Scientists Can Now See How Brains Work in Real Time

A breakthrough technique helps shine new light on our gray matter.

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Nov 28 2016, 4:35pm

Daniel Schroen/Getty Images

First the scientist removes your scalp. Then your skull is cleared of connective tissue before men and women in the white coats set you on a treadmill and Krazy-Glue a metal bar to your skull. You're awake during all of this—and, if the surgery causes infection, you'll be euthanized. 

Thankfully, if you're reading this, you're not a mouse—meaning you're safe from the very literal cutting edge of systems neuroscience. The new procedure, performed last month at New York City's Rockefeller University, allows researchers a rare, three-dimensional look into how a mammalian brain works in real time, tracking the effects of a mouse's every thought and action within the brain.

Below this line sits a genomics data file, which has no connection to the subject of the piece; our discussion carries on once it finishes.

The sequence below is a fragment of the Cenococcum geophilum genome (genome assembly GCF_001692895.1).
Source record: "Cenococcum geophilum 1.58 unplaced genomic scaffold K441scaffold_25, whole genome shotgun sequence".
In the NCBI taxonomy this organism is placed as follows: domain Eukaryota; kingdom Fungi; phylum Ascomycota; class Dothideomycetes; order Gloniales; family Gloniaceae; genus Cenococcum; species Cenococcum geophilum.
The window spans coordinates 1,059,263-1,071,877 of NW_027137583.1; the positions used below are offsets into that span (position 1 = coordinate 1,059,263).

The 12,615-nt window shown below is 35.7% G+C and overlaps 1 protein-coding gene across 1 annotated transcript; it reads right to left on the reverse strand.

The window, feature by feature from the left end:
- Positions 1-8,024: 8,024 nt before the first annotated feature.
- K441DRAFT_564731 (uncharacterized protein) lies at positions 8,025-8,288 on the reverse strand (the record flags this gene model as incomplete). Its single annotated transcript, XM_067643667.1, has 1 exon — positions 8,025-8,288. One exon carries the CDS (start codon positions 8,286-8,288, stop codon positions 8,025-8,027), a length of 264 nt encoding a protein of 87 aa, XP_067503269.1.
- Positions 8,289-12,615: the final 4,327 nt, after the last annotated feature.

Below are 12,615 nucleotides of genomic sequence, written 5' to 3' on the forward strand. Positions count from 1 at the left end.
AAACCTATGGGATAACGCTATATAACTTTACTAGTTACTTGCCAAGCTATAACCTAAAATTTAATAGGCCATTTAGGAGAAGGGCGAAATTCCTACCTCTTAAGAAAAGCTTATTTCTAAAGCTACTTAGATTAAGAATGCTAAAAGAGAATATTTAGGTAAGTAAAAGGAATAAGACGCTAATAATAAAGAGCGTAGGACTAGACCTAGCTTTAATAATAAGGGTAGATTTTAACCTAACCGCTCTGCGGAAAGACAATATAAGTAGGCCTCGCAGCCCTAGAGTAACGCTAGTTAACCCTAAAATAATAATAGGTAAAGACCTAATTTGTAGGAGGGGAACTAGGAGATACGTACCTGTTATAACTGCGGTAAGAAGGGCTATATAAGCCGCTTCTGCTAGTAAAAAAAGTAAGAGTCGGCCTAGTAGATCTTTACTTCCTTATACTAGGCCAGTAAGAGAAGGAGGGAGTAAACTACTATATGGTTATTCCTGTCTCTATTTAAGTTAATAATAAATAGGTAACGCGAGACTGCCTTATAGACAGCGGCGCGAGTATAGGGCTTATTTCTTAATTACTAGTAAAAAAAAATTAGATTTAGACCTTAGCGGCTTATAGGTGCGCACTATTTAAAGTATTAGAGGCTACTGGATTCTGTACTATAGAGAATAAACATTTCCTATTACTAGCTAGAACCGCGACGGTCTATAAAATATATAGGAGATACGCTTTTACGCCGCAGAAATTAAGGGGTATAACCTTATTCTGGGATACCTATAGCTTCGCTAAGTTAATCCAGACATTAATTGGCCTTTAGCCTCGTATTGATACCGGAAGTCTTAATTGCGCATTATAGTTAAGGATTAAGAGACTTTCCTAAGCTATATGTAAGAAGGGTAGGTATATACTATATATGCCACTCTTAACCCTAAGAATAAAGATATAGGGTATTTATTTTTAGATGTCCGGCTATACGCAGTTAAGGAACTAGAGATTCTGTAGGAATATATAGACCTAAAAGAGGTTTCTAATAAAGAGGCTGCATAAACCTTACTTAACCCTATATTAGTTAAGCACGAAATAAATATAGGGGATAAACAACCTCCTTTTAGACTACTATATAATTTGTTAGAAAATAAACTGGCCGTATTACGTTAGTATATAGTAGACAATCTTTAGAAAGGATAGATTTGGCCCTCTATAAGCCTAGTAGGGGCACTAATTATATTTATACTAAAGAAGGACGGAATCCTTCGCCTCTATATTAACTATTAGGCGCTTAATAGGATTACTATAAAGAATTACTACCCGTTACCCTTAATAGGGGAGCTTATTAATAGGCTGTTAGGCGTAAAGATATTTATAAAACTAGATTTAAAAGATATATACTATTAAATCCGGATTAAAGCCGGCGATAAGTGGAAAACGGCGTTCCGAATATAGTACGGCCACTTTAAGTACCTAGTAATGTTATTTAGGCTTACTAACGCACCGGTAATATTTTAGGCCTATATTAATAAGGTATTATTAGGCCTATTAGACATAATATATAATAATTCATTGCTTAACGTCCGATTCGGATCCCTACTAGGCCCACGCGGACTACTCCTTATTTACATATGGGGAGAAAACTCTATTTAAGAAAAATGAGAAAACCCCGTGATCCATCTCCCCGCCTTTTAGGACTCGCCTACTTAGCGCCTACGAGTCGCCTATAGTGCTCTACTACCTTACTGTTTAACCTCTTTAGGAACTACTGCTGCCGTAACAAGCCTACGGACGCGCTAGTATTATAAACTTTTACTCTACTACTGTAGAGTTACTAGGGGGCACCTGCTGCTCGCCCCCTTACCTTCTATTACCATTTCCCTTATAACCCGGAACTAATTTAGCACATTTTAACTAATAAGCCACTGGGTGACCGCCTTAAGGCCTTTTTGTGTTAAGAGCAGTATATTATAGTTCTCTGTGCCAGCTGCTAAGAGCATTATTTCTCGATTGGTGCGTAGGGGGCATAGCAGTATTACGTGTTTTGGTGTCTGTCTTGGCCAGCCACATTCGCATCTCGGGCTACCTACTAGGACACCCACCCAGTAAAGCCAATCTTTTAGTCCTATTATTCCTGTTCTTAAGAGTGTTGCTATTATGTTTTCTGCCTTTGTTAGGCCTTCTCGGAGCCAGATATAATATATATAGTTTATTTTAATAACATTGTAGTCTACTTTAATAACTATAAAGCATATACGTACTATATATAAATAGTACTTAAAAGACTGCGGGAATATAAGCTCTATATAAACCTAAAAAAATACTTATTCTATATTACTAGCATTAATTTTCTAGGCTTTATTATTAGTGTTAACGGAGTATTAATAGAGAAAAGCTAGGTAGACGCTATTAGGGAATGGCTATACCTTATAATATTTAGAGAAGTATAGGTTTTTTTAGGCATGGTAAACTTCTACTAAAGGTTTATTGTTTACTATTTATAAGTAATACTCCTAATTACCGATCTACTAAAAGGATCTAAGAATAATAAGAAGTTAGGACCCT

Known as "fast volumetric calcium imaging," the light sculpting technique allows for a rare glimpse into how the brain's neurons interact with one another. "[We use] it to capture the activity of the majority of the neurons within a large portion of the cortex—a layered brain structure involved in higher brain function," said lead researcher Alipasha Vaziri in a press release issued by Rockefeller University. 

To achieve the effect, researchers use a special laser that pulsates ultra-quick—to the quadrillionth of a second—laser light through neurons in the cortex. Each pulse captures a single two-dimensional image. Because the light pulsates so quickly, however, the researchers are able to stitch the images together to create a real-time, three-dimensional replication of the working brain. 

Vaziri and his team began the process six years ago when they first analyzed the 302-neuron brain of a roundworm. Then they studied the 100,000-neuron larval zebrafish brain, and now a mouse brain, which contains about 70 million neurons.

Making things more difficult, mammalian brains are made of squishy gray matter, as opposed to the mostly transparent—and therefore easier to image—worm and fish brains that Vaziri's team had previously studied. 

Cats (760 million neurons) could be next mammals to be studied, likely followed by squirrel monkeys (3.4 billion neurons). The average human brain contains about 86 billion neurons, which means researchers still have to make their way further up the mammalian food chain before playing Operation on your dome.